1. Don’t eat unless you’re hungry
Give your gut a break. Digestion needs energy too, which your body has to divert from elsewhere in your body, such as your brain. Eating less makes you feel like a light traveller instead of one who has to pay for excess baggage.
2. Eat food
This is less obvious than it seems. Food is what the body needs and recognises when we first smell, taste and chew on a meal; this primes our bodies to digest and assimilate food easily. Our craving for certain tastes (sweet, sour, salty, pungent, bitter, astringent) at different times is the body’s way of telling us what kinds of food and nutrition it needs at that moment. On the other hand, so-called packaged food is industrially processed for convenience, for both takeaway and home cooking. The artificial flavourings used in its mass manufacture are meant to compensate for the original flavours lost in the processing; they trick the body into thinking it’s getting the nutrition it needs. So, eat food.
3. How to recognise food
Not carbs, fats or proteins, but mangoes, papaya, pumpkin, fish, chicken, lamb, etc. These are examples of food that are found fresh and whole at your local market, i.e. they haven’t been processed into ingredients for mass-manufactured products and a long shelf life. Whole foods are never purely protein, carbs or fat but a combination of the three, and many other unique traits. When we reduce them to carbs, fats or proteins, we reduce nature’s bounty to a sketchy and misleading measure of nutrition.
4. Eat food fresh for good gut health
Peel an orange and the skin shrivels and dries up. Ditto for an apple or any other fruit. So why does it stay fresh when it’s still part of the fruit? Whatever it is that’s keeping the whole fruit fresh (scientists don’t yet know) could also be why we so easily taste the freshness of whole foods, and why they’re good prebiotics for our gut bacteria and a thriving digestive system.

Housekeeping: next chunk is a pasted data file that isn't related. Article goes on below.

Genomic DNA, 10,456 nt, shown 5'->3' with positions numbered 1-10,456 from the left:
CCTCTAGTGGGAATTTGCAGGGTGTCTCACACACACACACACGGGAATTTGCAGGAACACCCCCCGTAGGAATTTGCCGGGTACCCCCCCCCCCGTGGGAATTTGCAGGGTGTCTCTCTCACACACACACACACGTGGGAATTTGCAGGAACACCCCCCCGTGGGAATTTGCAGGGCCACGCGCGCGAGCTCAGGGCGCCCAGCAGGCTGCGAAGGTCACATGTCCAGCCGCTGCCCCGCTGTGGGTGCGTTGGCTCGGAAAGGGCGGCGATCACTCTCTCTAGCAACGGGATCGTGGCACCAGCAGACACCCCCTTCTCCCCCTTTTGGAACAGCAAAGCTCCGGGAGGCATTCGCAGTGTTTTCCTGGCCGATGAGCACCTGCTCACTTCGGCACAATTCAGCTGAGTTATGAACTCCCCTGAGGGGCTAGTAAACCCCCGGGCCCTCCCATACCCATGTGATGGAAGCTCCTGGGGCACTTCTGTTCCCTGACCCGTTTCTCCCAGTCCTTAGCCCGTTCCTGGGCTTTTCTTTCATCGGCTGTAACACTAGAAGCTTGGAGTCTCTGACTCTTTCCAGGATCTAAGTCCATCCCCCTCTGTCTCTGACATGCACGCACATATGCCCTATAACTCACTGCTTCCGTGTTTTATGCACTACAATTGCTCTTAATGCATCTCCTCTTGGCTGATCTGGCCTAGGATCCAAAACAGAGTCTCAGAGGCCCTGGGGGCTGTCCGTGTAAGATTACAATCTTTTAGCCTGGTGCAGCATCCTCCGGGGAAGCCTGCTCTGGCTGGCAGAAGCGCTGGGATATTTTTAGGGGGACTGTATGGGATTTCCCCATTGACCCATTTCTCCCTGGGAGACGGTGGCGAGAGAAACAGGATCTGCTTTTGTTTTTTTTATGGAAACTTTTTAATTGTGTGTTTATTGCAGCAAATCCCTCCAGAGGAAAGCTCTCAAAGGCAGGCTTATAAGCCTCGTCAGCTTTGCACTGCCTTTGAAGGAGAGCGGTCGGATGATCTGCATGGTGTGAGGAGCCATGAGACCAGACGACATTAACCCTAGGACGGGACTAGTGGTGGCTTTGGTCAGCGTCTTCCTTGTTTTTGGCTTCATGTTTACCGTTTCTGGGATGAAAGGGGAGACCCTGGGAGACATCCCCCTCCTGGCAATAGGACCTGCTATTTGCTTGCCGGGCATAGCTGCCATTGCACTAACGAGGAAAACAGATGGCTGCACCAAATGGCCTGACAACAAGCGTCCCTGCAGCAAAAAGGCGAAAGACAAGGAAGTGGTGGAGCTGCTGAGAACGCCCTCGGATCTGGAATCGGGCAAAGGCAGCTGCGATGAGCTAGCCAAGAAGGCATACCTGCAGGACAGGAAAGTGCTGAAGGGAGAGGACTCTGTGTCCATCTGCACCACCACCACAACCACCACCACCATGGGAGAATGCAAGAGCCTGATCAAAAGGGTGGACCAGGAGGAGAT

5. Don’t eat in between meals
The gastric (secretion of digestive acids) or stomach phase of digestion takes three to four hours to complete. If you keep eating before it is complete, you delay it. If you do this for long and often, the food will be in more or less a permanent state of incomplete digestion. What happens next is rapid weight gain as your body deals with undigested food mass by trying to place it outside of your congested gastrointestinal tract, like your hips, gluteus maximus and ankles (hello, gout).
6. What about “healthy snacking”?
Let’s define what a snack is: something to tide you over when you feel hungry but haven’t yet eaten your main meal. For example, you have a workout session scheduled in two hours, but have been stuck in meetings all day and haven’t had lunch. So you pop a small handful of dates and nuts for
the energy you need. That’s healthy snacking.
7. Moving along: exercise and gut health
Peristalsis, the movement of food through our alimentary canal as it’s being digested, is stimulated by mild exercise such as walking and gentle stretching after a main meal. (But always sit and never eat on the run; eating and running are physiologically incompatible activities). If you haven’t just eaten, then exercise can be an even more effective way of toning the intestinal muscles. Talk to our Certified Fitness Coaches to find out how.